PM maintains Manatt's engagement was necessary

BY PAUL HENRY Crime/court co-ordinator

Friday, March 25, 2011    

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PRIME Minister Bruce Golding said yesterday that he had good reasons for engaging the services of the United States law firm Manatt, Phelps & Phillips, while admitting that his comment that Jamaica was being "stonewalled" in the early stages of the extradition request was "strong".

Golding had said in response to a reporter's question in September of last year that Jamaica was being stonewalled by US officials at the embassy in Kingston during talks over the Christopher 'Dudus' Coke extradition request, which resulted in the Jamaica Labour Party (JLP) engaging Manatt's services.

But while being cross-examined by Queen's Counsel KD Knight (representing the People's National Party) during yesterday's sitting of the Dudus/Manatt Commission of Enquiry, Golding agreed the word was strong.

However, the prime minister said that he had formed the view between August 25, 2009 — when the extradition request came — and the first week of September that the United States would have had taken an inflexible position on the issue and wanted to foster a higher level of discussions in Washington on the issue. As a result, he said he accepted the proposal from attorney Harold Brady to seek outside assistance on September 6, 2009.

Golding's statement that he "thought" that the US would take a "hard, inflexible and tough position" on the issue was seized upon by Knight.

"So you thought that this would be the approach of the US?" Knight asked. "You thought that they would behave in this way so you were taking preventive action?"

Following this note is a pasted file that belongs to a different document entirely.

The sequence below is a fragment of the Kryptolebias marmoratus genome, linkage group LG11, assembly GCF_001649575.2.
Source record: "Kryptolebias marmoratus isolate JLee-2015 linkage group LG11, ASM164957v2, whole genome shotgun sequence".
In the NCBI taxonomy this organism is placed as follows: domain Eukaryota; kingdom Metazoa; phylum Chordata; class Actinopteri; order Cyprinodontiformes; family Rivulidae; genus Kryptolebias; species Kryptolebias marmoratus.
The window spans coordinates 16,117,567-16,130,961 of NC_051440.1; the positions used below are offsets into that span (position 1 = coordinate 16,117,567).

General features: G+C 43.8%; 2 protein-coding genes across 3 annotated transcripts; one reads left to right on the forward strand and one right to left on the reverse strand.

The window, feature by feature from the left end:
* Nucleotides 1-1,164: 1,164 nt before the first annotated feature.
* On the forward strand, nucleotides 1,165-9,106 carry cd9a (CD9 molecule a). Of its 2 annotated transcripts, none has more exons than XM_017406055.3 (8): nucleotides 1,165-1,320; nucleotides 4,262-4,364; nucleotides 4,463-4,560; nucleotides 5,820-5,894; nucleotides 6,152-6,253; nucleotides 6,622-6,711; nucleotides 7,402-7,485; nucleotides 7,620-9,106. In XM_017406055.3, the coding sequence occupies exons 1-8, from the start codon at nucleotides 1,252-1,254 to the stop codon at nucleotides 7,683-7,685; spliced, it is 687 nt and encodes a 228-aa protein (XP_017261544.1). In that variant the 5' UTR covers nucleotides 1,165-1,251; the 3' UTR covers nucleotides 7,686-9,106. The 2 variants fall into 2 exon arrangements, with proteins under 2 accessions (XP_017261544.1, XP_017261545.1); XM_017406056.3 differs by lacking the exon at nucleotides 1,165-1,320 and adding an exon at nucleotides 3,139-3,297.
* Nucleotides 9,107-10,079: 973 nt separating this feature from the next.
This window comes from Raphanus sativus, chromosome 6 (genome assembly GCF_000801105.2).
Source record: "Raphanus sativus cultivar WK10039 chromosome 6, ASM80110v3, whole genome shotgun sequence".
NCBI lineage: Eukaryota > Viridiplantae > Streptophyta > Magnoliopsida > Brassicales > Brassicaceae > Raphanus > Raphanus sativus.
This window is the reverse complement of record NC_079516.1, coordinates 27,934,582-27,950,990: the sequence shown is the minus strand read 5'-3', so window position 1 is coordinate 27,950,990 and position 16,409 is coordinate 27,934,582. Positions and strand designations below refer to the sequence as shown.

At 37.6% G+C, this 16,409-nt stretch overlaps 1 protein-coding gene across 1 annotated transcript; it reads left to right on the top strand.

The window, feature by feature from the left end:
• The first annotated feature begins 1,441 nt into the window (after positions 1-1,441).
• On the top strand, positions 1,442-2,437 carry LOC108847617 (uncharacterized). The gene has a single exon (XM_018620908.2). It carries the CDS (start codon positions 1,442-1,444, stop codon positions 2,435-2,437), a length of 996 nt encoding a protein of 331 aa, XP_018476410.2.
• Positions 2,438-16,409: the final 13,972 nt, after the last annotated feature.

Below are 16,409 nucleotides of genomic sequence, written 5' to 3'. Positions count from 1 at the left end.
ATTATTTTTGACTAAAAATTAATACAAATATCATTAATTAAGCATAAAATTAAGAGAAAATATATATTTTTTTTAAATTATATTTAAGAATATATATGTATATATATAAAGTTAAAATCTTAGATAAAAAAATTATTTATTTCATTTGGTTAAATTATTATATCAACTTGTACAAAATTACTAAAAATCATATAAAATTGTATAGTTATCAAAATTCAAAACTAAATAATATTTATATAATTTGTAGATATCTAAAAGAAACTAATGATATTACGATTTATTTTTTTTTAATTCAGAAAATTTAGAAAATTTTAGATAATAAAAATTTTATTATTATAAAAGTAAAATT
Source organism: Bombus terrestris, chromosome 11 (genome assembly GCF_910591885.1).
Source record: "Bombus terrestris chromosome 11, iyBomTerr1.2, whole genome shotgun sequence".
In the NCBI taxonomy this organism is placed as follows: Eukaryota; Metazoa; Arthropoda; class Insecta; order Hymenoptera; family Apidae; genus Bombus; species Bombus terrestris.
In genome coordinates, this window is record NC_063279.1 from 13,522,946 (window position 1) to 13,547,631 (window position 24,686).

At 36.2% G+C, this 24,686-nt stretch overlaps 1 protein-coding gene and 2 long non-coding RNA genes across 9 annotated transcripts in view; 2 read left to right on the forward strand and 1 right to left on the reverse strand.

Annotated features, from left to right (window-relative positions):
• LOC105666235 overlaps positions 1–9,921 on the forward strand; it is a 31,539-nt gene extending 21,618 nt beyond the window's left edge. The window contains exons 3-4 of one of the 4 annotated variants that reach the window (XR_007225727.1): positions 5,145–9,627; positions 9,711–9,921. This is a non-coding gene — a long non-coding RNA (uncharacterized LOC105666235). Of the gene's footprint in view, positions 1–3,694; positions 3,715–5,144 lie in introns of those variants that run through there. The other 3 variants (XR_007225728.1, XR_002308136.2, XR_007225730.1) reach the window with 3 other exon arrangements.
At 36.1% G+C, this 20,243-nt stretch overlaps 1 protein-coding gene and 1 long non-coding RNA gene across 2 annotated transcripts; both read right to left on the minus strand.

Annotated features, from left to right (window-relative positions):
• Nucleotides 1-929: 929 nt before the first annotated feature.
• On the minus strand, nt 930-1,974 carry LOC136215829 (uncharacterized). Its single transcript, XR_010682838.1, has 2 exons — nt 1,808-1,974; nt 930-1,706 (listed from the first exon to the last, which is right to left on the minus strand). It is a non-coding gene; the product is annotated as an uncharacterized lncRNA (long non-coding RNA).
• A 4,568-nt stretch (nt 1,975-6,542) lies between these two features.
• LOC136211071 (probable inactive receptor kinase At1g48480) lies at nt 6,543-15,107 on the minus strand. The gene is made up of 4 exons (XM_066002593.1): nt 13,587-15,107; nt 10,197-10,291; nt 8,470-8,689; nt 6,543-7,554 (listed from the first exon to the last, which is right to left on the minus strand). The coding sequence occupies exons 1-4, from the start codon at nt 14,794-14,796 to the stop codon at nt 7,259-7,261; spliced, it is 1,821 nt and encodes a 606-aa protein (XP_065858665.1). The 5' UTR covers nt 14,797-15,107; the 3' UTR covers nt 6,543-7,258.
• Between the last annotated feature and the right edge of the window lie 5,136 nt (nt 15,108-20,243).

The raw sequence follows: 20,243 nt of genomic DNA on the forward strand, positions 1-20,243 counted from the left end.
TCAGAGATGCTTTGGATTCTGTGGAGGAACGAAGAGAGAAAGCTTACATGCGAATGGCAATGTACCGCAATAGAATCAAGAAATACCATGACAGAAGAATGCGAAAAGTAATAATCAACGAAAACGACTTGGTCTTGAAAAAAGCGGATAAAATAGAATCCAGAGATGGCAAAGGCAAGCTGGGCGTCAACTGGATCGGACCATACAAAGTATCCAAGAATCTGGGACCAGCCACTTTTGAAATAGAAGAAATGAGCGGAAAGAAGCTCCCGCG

"That was my assessment. Yes," the prime minister responded.

Referring to the stonewall comment, Knight asked: "When you said you were being stonewalled were you speaking there using anticipatory language, or were you speaking in a present continuous?"

"I was speaking in the present (continuous), but with a clear indication of what was to come," responded Golding.

Golding said that it was his view, based on "one and two" telephone calls on the issue among Justice Minister Dorothy Lightbourne, Deputy Prime Minister and Foreign Affairs Minister Dr Ken Baugh, and charge d'affaires at the US Embassy in Kingston, Isiah Parnell, that the discussions were heading "nowhere".

According to Golding, Lightbourne was being harassed by Parnell to sign the authority to proceed with the extradition process against Coke, an ardent JLP supporter and former don of the Tivoli Gardens community in Golding's West Kingston constituency.

When grilled on why he did not tell the public all he knew from the outset on the Coke extradition saga, Golding said he had given the facts as they came to him and which were germane to the issue. Asked why he did not tell Parliament that it was he who sent Dr Ronald Robinson abroad to meet with Manatt, the prime minister said it was a party matter.

He said the public was "misguided" in concluding that he had misled Parliament and "deceived" the country with his pronouncements on the extradition saga, which threatened to topple his government.

Meanwhile, a log book that had been reported missing from the justice ministry last September has been found. The book showed that it was Jeremy Taylor who had collected the authenticated extradition documents and not a police officer.





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